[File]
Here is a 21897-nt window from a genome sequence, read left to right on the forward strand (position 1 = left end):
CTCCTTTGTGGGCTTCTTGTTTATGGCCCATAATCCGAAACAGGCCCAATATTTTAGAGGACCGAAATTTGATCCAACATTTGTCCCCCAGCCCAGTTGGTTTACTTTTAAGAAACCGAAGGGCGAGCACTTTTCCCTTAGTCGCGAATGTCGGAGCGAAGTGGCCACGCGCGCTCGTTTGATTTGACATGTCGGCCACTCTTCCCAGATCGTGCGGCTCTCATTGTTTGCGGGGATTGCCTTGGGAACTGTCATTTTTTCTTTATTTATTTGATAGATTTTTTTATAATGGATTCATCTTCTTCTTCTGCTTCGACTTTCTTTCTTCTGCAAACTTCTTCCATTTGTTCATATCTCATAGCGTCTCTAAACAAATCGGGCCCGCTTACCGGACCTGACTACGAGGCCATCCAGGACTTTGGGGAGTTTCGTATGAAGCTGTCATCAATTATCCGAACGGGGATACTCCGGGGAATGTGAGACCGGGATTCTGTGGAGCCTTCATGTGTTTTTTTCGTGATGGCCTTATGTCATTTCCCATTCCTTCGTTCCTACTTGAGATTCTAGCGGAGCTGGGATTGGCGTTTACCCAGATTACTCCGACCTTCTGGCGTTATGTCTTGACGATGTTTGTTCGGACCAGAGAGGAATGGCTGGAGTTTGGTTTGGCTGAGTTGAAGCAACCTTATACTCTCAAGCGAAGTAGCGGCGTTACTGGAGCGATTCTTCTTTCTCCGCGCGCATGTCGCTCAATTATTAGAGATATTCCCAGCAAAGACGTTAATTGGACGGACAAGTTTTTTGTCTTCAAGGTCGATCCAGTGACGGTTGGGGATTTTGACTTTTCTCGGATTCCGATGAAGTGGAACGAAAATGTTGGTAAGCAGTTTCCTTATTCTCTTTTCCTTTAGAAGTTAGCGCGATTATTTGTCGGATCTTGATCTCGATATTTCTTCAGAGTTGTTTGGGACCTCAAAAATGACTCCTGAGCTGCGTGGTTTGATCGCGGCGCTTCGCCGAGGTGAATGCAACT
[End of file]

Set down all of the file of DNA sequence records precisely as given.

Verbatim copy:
Here is a 21897-nt window from a genome sequence, read left to right on the forward strand (position 1 = left end):
CTCCTTTGTGGGCTTCTTGTTTATGGCCCATAATCCGAAACAGGCCCAATATTTTAGAGGACCGAAATTTGATCCAACATTTGTCCCCCAGCCCAGTTGGTTTACTTTTAAGAAACCGAAGGGCGAGCACTTTTCCCTTAGTCGCGAATGTCGGAGCGAAGTGGCCACGCGCGCTCGTTTGATTTGACATGTCGGCCACTCTTCCCAGATCGTGCGGCTCTCATTGTTTGCGGGGATTGCCTTGGGAACTGTCATTTTTTCTTTATTTATTTGATAGATTTTTTTATAATGGATTCATCTTCTTCTTCTGCTTCGACTTTCTTTCTTCTGCAAACTTCTTCCATTTGTTCATATCTCATAGCGTCTCTAAACAAATCGGGCCCGCTTACCGGACCTGACTACGAGGCCATCCAGGACTTTGGGGAGTTTCGTATGAAGCTGTCATCAATTATCCGAACGGGGATACTCCGGGGAATGTGAGACCGGGATTCTGTGGAGCCTTCATGTGTTTTTTTCGTGATGGCCTTATGTCATTTCCCATTCCTTCGTTCCTACTTGAGATTCTAGCGGAGCTGGGATTGGCGTTTACCCAGATTACTCCGACCTTCTGGCGTTATGTCTTGACGATGTTTGTTCGGACCAGAGAGGAATGGCTGGAGTTTGGTTTGGCTGAGTTGAAGCAACCTTATACTCTCAAGCGAAGTAGCGGCGTTACTGGAGCGATTCTTCTTTCTCCGCGCGCATGTCGCTCAATTATTAGAGATATTCCCAGCAAAGACGTTAATTGGACGGACAAGTTTTTTGTCTTCAAGGTCGATCCAGTGACGGTTGGGGATTTTGACTTTTCTCGGATTCCGATGAAGTGGAACGAAAATGTTGGTAAGCAGTTTCCTTATTCTCTTTTCCTTTAGAAGTTAGCGCGATTATTTGTCGGATCTTGATCTCGATATTTCTTCAGAGTTGTTTGGGACCTCAAAAATGACTCCTGAGCTGCGTGGTTTGATCGCGGCGCTTCGCCGAGGTGAATGCAACT